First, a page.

Mirrors altering the phase of the impinging light have been shown to have higher standing wave ratio (SWR) as the combined displacement approaches 180°. The SWR is defined for an image formed on the wafer as the signal intensity (max−min)/(max+min)×100. That is, the SWR is a measure of the contrast at the wafer level. Higher values result in increased resolution and larger process windows.

As alluded to before, unbalanced mirror displacement can be used to move features in the optical image (and hence on the surface of the target substrate). This process is referred to gray scaling or as optical proximity correction (OPC) which is typically used to make patterned lines of the circuit on the printed wafer less sensitive to changes in lithographic process parameters such as focus and dosage. Such gray scaling can be achieved by configuring the mirrors to produce less than the maximum interference in the illuminating light thereby shifting the resultant image pattern. This increases the process window. Thus, resolution enhancement features such as might appear typically as serifs or hammerheads on the glass mask can be mimicked using the mirror array in a piston type displacement configuration. Accordingly, in accordance with one embodiment of the present invention, during the course of the scan of the wafer the individual mirrors are reconfigured in a tilt arrangement, a piston arrangement, or a combination of the two.

In one implementation OPC can be achieved by simply reversing the displacement of the relevant mirrors. For example, in a first arrangement, a first set of mirrors has a phase displacement of +90° above the “neutral” plane and a second set of mirrors has a phase displacement of −90° below the “neutral” plane. This will produce some degree of pattern shifting and can produce certain pattern distortion. However, this can be easily corrected by simply reversing the displacement of the mirrors. For example, a second mirror arrangement with the first set of mirrors having a phase displacement of −90° below the “neutral” plane and with the second set of mirrors having a phase displacement of +90° above the “neutral” plane can be used to correct for these effects. Conveniently, in some implementations, the mirror arrangements can be reconfigured during the “flashes” of an intermittent exposure source. Thus, the mirror arrangements can be toggled back and forth a number of times during an exposure process. This can effectively achieve OPC.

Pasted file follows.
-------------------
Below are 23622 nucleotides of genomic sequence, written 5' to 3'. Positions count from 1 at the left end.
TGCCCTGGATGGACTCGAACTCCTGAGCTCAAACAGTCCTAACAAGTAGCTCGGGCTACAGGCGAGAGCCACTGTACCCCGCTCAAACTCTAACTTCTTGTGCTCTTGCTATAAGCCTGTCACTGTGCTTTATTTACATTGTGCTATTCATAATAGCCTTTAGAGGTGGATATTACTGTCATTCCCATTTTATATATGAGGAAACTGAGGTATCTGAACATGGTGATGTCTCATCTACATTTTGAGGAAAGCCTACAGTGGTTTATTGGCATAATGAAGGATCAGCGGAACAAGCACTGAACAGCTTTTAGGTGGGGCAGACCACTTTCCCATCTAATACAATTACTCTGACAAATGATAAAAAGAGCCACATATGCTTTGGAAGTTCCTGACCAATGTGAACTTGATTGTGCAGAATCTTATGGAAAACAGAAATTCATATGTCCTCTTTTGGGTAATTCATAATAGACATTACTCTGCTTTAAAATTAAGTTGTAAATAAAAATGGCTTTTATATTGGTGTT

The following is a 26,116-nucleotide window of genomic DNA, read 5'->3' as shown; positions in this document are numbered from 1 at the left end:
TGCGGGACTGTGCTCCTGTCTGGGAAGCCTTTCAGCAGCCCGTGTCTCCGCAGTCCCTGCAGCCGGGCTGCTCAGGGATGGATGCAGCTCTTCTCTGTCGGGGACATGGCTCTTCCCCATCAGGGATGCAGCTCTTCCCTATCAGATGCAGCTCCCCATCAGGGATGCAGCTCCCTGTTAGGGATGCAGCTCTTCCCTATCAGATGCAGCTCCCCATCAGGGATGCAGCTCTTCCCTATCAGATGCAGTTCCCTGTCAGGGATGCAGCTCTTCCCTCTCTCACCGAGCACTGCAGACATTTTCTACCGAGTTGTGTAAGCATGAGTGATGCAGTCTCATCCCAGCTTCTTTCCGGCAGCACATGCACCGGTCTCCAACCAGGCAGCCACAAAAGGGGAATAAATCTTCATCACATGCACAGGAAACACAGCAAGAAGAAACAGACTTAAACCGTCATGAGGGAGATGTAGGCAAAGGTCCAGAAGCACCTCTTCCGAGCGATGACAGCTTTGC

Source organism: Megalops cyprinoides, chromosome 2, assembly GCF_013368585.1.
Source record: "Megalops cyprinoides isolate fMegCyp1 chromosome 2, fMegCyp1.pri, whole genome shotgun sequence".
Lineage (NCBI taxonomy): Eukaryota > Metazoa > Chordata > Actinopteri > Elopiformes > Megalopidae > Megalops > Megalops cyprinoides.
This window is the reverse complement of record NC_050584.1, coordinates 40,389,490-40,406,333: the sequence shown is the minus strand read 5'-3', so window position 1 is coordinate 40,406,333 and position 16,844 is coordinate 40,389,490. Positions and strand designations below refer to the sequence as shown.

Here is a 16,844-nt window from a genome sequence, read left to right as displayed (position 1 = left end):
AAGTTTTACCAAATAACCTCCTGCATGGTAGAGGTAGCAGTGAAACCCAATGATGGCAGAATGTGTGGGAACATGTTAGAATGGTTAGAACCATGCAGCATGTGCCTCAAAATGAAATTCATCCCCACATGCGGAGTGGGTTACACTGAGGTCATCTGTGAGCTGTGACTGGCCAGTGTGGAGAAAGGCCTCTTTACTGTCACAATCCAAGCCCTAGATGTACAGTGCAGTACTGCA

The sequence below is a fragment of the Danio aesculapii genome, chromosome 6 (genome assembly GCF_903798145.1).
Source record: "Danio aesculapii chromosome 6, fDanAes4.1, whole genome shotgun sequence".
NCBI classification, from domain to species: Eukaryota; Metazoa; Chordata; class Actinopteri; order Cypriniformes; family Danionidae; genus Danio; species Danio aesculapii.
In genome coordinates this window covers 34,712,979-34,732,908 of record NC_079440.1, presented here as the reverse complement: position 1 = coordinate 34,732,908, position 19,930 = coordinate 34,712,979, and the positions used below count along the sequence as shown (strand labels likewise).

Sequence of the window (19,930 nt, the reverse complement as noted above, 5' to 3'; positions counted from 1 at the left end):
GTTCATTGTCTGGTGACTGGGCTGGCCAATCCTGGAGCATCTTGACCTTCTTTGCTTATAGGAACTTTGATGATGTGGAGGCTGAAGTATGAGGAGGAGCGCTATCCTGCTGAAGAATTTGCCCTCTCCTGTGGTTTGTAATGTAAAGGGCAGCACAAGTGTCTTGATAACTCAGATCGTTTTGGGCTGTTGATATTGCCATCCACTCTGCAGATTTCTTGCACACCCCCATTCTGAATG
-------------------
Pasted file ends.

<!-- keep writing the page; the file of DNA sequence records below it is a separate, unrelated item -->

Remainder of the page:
Additionally, in an embodiment where the mirrors are deviated at some displacement other than ±90° the displacement “polarity” can simple be reversed in order to conduct such correction. For example, in one arrangement, the first set of mirrors is displaced of +110° above the “neutral” plane and the second set of mirrors is displaced −70° below the “neutral” plane. In order to effect correction the displacement of the mirrors can be reversed. For example, the mirror arrangement is changed so the first set of mirrors has a phase displacement of −110° below the “neutral” plane and the second set of mirrors has a phase displacement of +70° above the “neutral” plane. As described above, the mirror arrangements can be toggled during the “flashes” of an intermittent exposure source.

In other embodiments, rather than changing the displacement for all the mirrors in a bank of mirrors as described with respect to FIG. 8. Graduated mirror configurations can be implemented. For example, referring to FIG. 8 the magnitude of the displacement can be progressively reduced for end mirrors 801′, 802′ of banks of mirrors 801 and 802 to effectuate a gray-scaling of the optical pattern in order to move features of the pattern. In this way the lines and features of a pattern can be moved “off-grid” to capture configurations not possible with a rigid implementation of a phase shift pattern.